For those loathe to micro-transactions and freemium games in general, steer clear of Frozen Free Fall.
Frozen Free Fall: Snowball Fight describes itself as a game which will turn your living room into an epic puzzle-matching battle. It sadly doesn’t live up to those lofty claims, borrowing heavily from the best and worst elements of games like Candy Crush and Bejewelled, wrapping it up in a Frozen skin complete with different abilities and 195 challenging levels to get through. Of course, being a free to play game, micro-transactions do rear their ugly head and can be tedious if you play extensively; once the extra lives and special movies dry up, it’s hard to ignore the obvious ploy to make money at play here.
The levels themselves follow a very familiar format to anyone accustomed to puzzle games. Match three of the same colour to destroy those blocks and accumulate points within the time limit or set number of moves given. This relatively simple and overused trope in puzzle match-em-ups is creatively used, with numerous different obstacles littered throughout the levels that progressively become more challenging. On top of that, the levels differ between point-scoring to win the level, bringing special items to the bottom of the board, and more. The levels follow a pretty familiar visual pattern to anyone who’s seen Frozen, with a World Map depicting the starting level in Arundell before travelling north to the Ice Castle and other locales through the film. Each area showcases a different obstacle to try and overcome and as these occur every 10 levels or so, there’s certainly a conscious effort to at least try and give the levels some variety and challenge. As the levels progress, these obstacles are slowly combined to make some very challenging levels toward the latter part of the game.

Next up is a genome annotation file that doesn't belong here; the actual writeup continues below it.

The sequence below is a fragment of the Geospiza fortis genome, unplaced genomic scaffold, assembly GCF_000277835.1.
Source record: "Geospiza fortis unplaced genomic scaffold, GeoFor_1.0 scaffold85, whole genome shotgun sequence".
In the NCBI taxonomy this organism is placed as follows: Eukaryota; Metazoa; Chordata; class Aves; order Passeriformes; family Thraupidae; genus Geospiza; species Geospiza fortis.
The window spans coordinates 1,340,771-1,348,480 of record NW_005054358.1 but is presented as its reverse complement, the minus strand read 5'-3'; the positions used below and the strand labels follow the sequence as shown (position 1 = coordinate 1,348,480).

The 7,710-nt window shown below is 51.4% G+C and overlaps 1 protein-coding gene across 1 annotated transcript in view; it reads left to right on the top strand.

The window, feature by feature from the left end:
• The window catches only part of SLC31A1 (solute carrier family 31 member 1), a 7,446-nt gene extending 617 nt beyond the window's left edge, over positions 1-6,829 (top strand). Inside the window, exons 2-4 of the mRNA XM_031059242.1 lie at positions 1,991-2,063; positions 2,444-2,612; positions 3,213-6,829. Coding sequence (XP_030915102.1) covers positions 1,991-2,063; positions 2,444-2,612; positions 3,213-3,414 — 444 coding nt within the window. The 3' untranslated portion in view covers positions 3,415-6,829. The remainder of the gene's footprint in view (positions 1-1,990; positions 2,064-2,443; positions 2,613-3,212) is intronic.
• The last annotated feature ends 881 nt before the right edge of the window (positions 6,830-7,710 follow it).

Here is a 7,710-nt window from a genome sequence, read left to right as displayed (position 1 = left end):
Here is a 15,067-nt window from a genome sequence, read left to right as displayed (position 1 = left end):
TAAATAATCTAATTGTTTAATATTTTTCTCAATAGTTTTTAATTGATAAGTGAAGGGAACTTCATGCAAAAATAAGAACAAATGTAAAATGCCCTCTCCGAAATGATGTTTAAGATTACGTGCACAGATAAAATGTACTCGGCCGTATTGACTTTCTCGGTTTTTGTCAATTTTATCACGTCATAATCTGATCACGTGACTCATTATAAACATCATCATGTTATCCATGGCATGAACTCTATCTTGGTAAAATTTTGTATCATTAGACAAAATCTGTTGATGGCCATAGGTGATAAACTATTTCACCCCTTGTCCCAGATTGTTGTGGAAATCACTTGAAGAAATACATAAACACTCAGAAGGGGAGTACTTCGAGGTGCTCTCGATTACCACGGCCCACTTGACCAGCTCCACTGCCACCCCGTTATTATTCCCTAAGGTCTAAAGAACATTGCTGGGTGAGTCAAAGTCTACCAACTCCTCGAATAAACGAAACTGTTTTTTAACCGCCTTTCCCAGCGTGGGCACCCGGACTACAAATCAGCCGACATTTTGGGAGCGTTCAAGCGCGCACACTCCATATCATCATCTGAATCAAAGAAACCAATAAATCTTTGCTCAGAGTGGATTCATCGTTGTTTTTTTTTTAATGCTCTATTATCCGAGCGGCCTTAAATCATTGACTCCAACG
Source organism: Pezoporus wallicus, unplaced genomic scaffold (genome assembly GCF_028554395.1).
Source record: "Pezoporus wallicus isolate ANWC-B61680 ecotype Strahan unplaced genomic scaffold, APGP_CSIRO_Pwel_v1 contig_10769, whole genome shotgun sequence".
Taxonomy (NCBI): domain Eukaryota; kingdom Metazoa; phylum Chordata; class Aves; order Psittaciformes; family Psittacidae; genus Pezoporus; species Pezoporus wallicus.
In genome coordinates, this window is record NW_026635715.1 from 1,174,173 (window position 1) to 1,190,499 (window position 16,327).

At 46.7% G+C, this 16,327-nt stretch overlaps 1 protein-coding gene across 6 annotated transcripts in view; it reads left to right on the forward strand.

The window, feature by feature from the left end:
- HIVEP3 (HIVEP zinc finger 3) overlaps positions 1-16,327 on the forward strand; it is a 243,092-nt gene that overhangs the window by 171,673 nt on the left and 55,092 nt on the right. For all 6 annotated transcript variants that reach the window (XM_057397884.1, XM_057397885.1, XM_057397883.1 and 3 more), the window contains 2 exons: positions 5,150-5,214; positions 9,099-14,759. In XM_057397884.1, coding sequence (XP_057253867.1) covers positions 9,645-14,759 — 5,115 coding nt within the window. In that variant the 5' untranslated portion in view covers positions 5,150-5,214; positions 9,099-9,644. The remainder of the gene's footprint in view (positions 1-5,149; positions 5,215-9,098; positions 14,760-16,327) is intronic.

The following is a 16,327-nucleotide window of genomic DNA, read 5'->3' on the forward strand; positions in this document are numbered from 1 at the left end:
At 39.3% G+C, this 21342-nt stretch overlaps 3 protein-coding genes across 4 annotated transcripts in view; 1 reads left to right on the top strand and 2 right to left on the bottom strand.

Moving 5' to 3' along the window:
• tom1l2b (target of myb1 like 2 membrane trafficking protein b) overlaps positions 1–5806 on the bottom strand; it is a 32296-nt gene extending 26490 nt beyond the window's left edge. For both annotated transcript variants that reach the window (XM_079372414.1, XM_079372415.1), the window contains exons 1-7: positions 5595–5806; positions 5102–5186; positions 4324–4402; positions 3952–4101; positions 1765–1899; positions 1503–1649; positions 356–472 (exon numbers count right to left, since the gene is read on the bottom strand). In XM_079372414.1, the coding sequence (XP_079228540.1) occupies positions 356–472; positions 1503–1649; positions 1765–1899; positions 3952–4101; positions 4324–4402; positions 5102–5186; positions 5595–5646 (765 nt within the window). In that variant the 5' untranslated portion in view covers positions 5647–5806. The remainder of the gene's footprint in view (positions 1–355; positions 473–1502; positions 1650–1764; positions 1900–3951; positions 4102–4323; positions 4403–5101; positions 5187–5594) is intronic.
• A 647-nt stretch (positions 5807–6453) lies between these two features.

For a free to play game, micro-transactions are almost an inevitability in a title like this. With special moves, extra lives and extra moves all exploited to maximum effect (and for ludicrously high prices I might add), Frozen Free Fall takes some of the worst elements of other freemium games and rolls them up into one big, ugly snowball. With five lives to start, once you run out there’s a 30 minute window before another life is given. There’re numerous pop-up boxes dotted around the interface too, luring you toward the store where this tedium can be avoided by spending money to combat it.
The one innovative part of Frozen Free Fall is with its local multiplayer mode. With playable characters unlocked the further you get in the single player mode and no micro-transactions in sight, this is one area the game actually excels in. Two players go head to head in a match-em-up game to try and get as many matches of colours as possible in order to throw a snowball at the opponent. After a 2-minute scramble, the winner is the person who’s accumulated the most points and thrown the most snowballs. It’s certainly simple fun and the arcade style this is presented in helps make the mode the best part of this freemium game.
For those loathe to micro-transactions and freemium games in general, steer clear of Frozen Free Fall. Everything here is geared toward exploiting this to full effect and although the gameplay is certainly fun and satisfying to complete some of the more challenging levels that keep you stumped for a while, there’s nothing here that hasn’t been done better elsewhere. As a short burst of fun between larger, more expansive games, Frozen isn’t bad, but extended periods of time playing this are sure to become a tedious grind, given the emphasis on micro-transactions. The local multiplayer mode is good, though, and the quick, arcade style this is presented in is arguably the best part of the game. But with so many other puzzle options, Frozen Free Fall isn’t going to be one you’ll be rushing to play any time soon.